Concordia Portland trial likely pushed to 2023
The trial in Hotchalk’s lawsuit against Concordia University Portland will likely move from this October to the spring of 2023, according to statements made by Hotchalk’s lawyers in a court hearing on August 27. Hotchalk’s lawyers said they need more time to depose members of the Concordia board of regents and administrators of the Lutheran Church–Missouri Synod, Concordia’s controlling parent organization and another defendant named in the suit, as well as resolve a “fairly major discovery dispute” with the Synod. Lawyers for the Synod filed a protective order covering several categories of documents later that afternoon, signaling that the sprawling court battle over Concordia Portland’s assets is likely to last for some months.
The protective order motion was filed hours after Judge Eric Dahlin ruled in the 90-minute hearing that he would likely find information about how the Lutheran Church Extension Fund, a third defendant in the suit, markets the 24-acre campus property relevant to Hotchalk’s claims that it was defrauded by Concordia in concert with the Synod and the Extension Fund. The Fund acquired Concordia’s campus for $3 million in a foreclosure sale earlier this summer, which Hotchalk claims constituted a fraudulent transfer. Judge Dahlin said he would allow Hotchalk access to redacted information about offers for the Concordia property, saying “ultimately, what we’re looking at is what’s the actual offer, what’s the dollar amount that’s being offered.” Lawyers for the Fund wanted to keep all information about offers private, arguing that its purchase of the property was not fraudulent because it was acquired through foreclosure and secured interests the Fund established through years of lending to Concordia.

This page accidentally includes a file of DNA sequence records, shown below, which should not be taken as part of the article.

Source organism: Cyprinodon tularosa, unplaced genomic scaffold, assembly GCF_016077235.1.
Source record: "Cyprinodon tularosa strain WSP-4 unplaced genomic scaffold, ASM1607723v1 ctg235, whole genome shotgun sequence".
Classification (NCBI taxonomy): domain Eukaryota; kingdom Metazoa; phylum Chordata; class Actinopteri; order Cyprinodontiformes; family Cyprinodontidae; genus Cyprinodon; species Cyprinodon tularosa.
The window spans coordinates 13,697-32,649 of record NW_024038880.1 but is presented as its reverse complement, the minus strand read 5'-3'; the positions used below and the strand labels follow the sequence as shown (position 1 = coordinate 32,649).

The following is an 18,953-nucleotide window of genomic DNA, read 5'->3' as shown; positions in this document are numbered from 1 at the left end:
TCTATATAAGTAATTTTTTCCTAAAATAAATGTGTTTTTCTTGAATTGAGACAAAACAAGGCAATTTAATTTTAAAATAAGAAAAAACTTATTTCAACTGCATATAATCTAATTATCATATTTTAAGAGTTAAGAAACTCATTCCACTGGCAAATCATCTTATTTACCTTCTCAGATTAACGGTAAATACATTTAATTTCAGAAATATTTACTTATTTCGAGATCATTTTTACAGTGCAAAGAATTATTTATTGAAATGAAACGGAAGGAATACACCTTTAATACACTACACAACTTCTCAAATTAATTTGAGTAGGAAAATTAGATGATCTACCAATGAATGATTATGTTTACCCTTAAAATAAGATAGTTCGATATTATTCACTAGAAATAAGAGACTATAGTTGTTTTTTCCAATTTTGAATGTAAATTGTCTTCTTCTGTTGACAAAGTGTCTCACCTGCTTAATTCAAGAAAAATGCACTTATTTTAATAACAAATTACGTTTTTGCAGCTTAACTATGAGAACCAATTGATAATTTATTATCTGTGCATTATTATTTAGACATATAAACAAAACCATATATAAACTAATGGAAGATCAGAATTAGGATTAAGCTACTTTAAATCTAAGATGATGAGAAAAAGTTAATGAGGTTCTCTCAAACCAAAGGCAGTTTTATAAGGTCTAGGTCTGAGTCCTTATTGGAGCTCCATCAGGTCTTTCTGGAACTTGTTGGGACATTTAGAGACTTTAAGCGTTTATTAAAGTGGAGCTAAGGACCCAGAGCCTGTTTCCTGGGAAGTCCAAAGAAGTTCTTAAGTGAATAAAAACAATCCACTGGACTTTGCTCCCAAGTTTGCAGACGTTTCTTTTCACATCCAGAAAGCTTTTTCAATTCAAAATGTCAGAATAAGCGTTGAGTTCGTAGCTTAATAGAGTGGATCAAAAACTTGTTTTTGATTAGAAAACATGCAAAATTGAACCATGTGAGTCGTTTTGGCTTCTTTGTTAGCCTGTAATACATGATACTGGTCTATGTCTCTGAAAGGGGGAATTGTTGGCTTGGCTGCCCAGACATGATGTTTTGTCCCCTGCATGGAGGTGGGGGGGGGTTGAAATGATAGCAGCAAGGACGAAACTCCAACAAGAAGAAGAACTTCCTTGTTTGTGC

Hotchalk managed Concordia’s online programs until the school shut down last year and is claiming $302 million in damages. It is owned in part by the German media conglomerate Bertelsmann, which spent $230 million to acquire a minority stake in Hotchalk in 2015. Since the sale of Concordia’s campus in June, Hotchalk’s lawyers have indicated they are looking beyond a claim to campus property and have their eyes on the assets of the Extension Fund, which exceed $2 billion. There is “evidence it has ample assets to pay,” said Hotchalk attorney Gabriel Weaver.
The vast majority of the Fund’s assets is in the form of loans receivable–money the Fund expects to get back from borrowers it lent to, primarily churches, schools, and other entities affiliated with the Lutheran Church–Missouri Synod. Over $1 billion is owed by LCMS congregations. In 2020, the Fund downgraded $225 million in congregational debt from its highest “Pass” category to “Special Mention”, which it assigns to “loans where the borrower exhibits trends that, if left uncorrected, may threaten their capacity to perform.” The Fund also carries $1.6 billion in notes payable–money it owes individual LCMS members who have invested in the Fund. The Fund is a 501(c)(3) organization, which means investments in the Fund are not FDIC-insured.
Another hearing in the lawsuit is scheduled for the middle of September.